"We started out studying the behavior of whole animals that we simply injected with the hormone. Then we cut leeches in thirds and injected each part with hormone, and found that the hormone acted only in the central part, which contains the reproductive organs. We then cut open that central part and stretched out the skin so we could study in more detail the muscle contractions underlying the behavior of the whole animal."
"Finally," he says, "we removed the body entirely, keeping just the nervous system, and found that even the disembodied central nervous system"in particular, the ganglia (clusters of nerve cell bodies) located in the reproductive segments of the leech"produced the appropriate nerve signals to generate the pattern of muscle activity we had observed."
"Our next project will be to use voltage-sensitive dyes to record signals from a large fraction of all the neurons in the reproductive ganglia, to find which ones contribute to generating and maintaining the behavior," he adds.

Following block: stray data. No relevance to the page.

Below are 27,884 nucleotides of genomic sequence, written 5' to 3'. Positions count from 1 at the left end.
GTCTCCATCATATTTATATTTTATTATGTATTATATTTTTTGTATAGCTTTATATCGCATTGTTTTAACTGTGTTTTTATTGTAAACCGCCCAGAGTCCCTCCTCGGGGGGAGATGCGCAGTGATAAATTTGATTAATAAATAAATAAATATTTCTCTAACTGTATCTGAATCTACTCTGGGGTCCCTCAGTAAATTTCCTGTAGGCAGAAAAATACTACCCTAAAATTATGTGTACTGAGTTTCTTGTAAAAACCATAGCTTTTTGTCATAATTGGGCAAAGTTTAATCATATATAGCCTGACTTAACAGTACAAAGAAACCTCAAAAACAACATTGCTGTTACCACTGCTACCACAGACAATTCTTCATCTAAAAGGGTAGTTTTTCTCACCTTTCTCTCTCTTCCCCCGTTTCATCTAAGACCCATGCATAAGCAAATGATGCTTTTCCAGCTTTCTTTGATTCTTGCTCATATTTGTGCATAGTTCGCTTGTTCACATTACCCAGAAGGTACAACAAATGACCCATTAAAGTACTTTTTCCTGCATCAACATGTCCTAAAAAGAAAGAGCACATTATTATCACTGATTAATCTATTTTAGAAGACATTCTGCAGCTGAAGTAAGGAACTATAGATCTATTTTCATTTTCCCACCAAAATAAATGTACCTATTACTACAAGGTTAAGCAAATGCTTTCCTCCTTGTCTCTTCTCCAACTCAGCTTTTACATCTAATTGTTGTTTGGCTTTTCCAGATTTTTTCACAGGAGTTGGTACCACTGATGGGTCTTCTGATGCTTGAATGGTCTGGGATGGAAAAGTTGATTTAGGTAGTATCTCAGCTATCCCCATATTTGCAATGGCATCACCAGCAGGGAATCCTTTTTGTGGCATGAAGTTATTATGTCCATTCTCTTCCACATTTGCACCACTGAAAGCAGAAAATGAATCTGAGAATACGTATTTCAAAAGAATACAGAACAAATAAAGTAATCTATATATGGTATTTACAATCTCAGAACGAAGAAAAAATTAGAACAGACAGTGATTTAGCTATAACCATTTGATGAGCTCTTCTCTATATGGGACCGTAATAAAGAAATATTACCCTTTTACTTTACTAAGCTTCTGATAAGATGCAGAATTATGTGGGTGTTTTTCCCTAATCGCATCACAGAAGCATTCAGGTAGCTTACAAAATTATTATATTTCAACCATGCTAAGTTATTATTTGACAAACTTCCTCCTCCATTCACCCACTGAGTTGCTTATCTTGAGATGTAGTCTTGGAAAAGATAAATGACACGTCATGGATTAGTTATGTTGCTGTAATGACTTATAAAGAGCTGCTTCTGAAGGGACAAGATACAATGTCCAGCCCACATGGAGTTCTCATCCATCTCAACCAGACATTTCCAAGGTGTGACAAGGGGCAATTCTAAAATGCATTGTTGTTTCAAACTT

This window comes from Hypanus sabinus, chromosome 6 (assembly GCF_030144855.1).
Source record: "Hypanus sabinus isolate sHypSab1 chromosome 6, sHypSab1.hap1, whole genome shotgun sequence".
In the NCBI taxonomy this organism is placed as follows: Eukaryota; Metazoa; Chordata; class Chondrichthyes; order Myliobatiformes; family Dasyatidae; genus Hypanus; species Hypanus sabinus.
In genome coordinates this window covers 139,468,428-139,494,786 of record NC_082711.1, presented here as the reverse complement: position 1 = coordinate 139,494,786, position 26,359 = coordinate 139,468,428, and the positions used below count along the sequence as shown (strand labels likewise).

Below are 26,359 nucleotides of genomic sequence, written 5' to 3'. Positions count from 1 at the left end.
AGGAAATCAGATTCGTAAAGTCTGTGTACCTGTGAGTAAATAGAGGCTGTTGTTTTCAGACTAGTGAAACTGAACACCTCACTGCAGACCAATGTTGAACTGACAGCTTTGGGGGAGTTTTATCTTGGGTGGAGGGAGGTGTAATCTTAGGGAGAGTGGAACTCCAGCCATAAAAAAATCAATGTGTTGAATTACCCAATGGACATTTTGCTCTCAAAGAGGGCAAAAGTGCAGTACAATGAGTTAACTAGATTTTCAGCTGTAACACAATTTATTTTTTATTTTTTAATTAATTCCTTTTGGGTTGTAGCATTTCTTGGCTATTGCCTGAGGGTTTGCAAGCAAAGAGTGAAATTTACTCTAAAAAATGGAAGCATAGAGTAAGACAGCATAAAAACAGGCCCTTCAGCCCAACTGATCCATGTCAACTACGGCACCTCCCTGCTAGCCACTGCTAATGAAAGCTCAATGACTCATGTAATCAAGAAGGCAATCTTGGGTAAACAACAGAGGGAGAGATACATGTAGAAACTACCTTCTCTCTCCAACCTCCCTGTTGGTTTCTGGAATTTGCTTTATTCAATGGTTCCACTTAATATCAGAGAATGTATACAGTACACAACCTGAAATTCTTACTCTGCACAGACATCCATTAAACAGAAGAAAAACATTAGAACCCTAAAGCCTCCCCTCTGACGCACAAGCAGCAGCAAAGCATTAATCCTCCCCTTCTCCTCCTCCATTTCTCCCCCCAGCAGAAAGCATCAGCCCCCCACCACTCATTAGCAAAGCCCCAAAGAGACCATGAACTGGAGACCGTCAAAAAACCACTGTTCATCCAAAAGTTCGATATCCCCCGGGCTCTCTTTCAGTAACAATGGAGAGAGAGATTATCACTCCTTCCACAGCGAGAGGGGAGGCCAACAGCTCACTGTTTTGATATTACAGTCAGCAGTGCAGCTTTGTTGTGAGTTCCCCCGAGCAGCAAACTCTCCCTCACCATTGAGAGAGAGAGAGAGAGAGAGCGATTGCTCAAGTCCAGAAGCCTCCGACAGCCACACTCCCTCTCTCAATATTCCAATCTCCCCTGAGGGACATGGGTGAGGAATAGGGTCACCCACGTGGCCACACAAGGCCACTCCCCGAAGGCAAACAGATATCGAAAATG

Wagenaar and his colleagues believe these studies establish the leech as a new model system for studying how hormones act on the nervous system to produce mating behavior, and for deciphering the specific neural circuits that control the behavior.
"The knowledge gained from these studies," adds study coauthor Kathleen French of UCSD, "is expected to shed new light on the interactions of hormones and neurons in controlling courtship and reproductive behavior in a wide variety of sexually reproducing species, from the lowly leech to humans in a singles bar."
|Contact: Kathy Svitil|
California Institute of Technology